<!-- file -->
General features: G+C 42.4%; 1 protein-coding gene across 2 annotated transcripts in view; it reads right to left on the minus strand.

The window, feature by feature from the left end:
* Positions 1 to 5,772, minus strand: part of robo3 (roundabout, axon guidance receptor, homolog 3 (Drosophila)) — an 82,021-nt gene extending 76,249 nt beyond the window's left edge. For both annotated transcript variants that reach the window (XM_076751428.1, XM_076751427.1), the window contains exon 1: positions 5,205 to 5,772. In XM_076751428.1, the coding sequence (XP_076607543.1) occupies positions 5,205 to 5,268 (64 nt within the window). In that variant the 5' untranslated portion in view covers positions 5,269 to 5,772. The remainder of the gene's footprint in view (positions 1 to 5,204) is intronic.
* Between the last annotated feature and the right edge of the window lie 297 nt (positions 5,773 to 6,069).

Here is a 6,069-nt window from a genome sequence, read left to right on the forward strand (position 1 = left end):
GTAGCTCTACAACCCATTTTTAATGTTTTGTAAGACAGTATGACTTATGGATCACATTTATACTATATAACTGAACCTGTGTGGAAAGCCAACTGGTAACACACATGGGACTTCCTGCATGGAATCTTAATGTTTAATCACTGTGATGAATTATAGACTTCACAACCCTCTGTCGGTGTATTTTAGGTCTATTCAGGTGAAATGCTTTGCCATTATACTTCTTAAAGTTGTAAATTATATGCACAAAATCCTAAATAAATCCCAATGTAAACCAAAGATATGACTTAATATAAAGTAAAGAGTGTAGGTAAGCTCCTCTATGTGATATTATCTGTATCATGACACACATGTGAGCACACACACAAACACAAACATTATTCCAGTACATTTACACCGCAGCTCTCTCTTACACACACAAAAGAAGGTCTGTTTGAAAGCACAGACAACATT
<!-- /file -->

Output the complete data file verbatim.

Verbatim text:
General features: G+C 42.4%; 1 protein-coding gene across 2 annotated transcripts in view; it reads right to left on the minus strand.

The window, feature by feature from the left end:
* Positions 1 to 5,772, minus strand: part of robo3 (roundabout, axon guidance receptor, homolog 3 (Drosophila)) — an 82,021-nt gene extending 76,249 nt beyond the window's left edge. For both annotated transcript variants that reach the window (XM_076751428.1, XM_076751427.1), the window contains exon 1: positions 5,205 to 5,772. In XM_076751428.1, the coding sequence (XP_076607543.1) occupies positions 5,205 to 5,268 (64 nt within the window). In that variant the 5' untranslated portion in view covers positions 5,269 to 5,772. The remainder of the gene's footprint in view (positions 1 to 5,204) is intronic.
* Between the last annotated feature and the right edge of the window lie 297 nt (positions 5,773 to 6,069).

Here is a 6,069-nt window from a genome sequence, read left to right on the forward strand (position 1 = left end):
GTAGCTCTACAACCCATTTTTAATGTTTTGTAAGACAGTATGACTTATGGATCACATTTATACTATATAACTGAACCTGTGTGGAAAGCCAACTGGTAACACACATGGGACTTCCTGCATGGAATCTTAATGTTTAATCACTGTGATGAATTATAGACTTCACAACCCTCTGTCGGTGTATTTTAGGTCTATTCAGGTGAAATGCTTTGCCATTATACTTCTTAAAGTTGTAAATTATATGCACAAAATCCTAAATAAATCCCAATGTAAACCAAAGATATGACTTAATATAAAGTAAAGAGTGTAGGTAAGCTCCTCTATGTGATATTATCTGTATCATGACACACATGTGAGCACACACACAAACACAAACATTATTCCAGTACATTTACACCGCAGCTCTCTCTTACACACACAAAAGAAGGTCTGTTTGAAAGCACAGACAACATT